University of Chicago Law Review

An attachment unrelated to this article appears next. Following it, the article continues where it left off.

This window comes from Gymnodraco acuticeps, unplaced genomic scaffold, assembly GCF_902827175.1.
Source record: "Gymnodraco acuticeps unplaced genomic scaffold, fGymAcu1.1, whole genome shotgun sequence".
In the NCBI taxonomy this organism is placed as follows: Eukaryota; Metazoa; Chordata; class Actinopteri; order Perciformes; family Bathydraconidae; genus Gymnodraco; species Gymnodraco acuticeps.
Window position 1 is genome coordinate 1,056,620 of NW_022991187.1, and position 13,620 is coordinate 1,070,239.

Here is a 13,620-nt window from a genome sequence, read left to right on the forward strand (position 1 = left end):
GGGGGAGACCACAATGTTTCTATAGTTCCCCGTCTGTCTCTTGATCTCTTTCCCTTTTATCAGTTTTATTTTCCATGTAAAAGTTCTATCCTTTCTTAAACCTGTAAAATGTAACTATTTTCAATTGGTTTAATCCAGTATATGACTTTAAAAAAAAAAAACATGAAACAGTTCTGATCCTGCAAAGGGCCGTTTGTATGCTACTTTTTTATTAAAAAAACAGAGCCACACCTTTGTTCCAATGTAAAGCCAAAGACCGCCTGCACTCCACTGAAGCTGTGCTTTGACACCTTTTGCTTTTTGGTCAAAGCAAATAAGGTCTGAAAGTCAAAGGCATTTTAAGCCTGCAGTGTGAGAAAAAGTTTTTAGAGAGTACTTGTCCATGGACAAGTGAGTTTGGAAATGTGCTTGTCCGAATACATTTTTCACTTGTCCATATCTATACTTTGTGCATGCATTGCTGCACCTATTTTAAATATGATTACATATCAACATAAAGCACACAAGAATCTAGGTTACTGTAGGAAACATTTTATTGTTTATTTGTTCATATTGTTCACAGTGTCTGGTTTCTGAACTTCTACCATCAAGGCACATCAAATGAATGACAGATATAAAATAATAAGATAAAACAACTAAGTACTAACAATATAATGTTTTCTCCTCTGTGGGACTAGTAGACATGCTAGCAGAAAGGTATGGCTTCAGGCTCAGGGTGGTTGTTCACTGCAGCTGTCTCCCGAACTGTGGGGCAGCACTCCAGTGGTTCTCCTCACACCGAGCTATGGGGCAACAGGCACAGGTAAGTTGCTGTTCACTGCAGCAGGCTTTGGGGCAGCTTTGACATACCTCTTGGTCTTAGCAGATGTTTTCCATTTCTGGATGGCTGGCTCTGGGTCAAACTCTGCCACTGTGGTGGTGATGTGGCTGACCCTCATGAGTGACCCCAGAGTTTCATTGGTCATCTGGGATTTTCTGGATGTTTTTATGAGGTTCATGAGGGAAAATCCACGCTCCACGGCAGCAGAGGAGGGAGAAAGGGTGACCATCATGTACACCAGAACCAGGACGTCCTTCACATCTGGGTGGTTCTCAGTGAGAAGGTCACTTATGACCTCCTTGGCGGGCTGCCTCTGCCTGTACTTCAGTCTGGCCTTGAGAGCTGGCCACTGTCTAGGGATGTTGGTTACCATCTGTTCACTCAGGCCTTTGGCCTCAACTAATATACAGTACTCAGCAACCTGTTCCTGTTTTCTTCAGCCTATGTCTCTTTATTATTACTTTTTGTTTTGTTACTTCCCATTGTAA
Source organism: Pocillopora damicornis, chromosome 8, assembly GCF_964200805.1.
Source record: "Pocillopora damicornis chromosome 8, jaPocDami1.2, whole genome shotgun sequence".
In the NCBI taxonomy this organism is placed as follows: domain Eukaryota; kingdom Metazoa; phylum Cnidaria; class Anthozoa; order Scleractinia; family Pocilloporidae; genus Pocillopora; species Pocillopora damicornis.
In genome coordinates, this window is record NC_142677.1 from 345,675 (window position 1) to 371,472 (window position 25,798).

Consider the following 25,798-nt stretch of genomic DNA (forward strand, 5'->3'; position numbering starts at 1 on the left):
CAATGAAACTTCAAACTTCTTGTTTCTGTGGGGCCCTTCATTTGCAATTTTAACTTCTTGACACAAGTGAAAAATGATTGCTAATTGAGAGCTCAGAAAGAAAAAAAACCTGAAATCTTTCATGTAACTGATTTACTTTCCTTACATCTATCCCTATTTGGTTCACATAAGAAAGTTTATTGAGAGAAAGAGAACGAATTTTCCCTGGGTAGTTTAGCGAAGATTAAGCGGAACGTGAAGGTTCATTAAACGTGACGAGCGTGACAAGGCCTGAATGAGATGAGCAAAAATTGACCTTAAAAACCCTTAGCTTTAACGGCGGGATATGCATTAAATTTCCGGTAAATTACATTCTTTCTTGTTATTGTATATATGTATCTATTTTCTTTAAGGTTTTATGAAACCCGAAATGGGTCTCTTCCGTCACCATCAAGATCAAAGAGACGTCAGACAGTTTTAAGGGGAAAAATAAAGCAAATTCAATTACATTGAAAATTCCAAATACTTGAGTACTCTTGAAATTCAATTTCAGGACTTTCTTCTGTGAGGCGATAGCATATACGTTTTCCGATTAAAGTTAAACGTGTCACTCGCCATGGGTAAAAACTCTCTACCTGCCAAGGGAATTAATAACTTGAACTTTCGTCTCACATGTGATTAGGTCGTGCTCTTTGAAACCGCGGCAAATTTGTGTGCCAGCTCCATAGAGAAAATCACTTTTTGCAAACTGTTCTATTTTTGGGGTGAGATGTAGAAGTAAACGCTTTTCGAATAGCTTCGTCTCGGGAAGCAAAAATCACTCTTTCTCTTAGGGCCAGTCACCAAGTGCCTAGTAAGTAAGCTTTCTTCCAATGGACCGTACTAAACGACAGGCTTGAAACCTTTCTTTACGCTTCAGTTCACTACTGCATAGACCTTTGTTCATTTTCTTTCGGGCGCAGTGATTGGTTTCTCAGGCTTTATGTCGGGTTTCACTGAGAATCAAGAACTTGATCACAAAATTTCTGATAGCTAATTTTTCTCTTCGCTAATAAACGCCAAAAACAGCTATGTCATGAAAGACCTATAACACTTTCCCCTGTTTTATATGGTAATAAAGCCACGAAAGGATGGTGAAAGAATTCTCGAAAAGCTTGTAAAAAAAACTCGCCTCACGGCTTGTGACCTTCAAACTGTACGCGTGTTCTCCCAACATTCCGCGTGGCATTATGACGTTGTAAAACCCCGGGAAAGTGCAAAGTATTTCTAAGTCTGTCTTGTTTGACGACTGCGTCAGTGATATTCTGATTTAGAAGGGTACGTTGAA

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This Article examines private-equity firms as an example of "uncorporate" structures in the governance of large firms. Other examples include master partnerships, real estate investment trusts, hedge funds, and venture capital funds. These firms can be seen as an alternative to the corporate form in dealing with the central problem of aligning managers' and owners' interests. In the standard corporate form, shareholders monitor powerful managers by voting on directors and corporate transactions, suing for breach of fiduciary duty, and selling control. These mechanisms deal with managerial agency costs by relying on other agents, including auditors, class action lawyers, judges, independent directors, and shareholder intermediaries such as mutual and pension funds. Uncorporations substitute other devices for corporate-type monitoring, including more closely tying managers' economic wellbeing to the firm's fortunes and greater assurance of distributions to owners. This Article also explores the implications of this analysis for the corporate tax, the enforcement of firms' contractual arrangements, and the future of publicly held firms.